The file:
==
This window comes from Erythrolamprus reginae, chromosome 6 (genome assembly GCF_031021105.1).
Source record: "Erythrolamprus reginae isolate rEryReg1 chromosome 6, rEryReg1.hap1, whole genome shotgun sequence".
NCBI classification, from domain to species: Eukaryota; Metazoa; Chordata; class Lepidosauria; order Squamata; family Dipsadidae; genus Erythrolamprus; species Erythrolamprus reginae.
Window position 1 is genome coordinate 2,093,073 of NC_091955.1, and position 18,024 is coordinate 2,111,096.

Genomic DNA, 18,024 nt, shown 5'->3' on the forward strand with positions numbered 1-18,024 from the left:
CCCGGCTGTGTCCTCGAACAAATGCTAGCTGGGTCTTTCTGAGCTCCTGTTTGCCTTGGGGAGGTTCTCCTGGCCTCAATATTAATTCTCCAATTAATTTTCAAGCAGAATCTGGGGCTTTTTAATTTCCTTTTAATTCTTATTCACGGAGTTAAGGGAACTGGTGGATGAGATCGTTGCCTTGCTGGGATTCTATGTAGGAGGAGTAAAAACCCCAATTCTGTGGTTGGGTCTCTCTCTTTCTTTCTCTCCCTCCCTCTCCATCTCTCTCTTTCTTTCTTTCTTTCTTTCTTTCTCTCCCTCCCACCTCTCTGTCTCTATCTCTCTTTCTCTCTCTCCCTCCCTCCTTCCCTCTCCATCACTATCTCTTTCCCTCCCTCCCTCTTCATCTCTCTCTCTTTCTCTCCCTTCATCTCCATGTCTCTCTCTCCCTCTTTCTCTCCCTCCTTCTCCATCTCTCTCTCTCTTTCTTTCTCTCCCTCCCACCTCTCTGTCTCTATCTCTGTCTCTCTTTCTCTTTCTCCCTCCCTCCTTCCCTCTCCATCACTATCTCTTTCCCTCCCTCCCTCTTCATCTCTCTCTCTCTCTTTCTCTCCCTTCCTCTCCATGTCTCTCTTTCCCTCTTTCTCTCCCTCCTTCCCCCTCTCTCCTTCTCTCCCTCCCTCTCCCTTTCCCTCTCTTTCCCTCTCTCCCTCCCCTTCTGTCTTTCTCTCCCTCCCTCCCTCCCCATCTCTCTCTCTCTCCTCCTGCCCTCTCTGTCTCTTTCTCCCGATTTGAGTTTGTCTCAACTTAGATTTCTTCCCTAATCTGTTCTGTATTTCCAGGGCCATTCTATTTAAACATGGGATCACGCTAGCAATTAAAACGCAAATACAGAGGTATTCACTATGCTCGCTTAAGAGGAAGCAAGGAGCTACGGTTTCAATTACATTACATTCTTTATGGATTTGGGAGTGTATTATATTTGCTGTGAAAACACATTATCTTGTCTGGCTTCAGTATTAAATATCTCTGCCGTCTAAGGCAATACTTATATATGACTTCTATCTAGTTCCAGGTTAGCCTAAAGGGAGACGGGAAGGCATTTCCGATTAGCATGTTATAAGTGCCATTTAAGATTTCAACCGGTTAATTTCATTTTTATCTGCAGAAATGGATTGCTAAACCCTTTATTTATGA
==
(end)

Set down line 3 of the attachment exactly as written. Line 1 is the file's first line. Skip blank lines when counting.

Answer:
NCBI classification, from domain to species: Eukaryota; Metazoa; Chordata; class Lepidosauria; order Squamata; family Dipsadidae; genus Erythrolamprus; species Erythrolamprus reginae.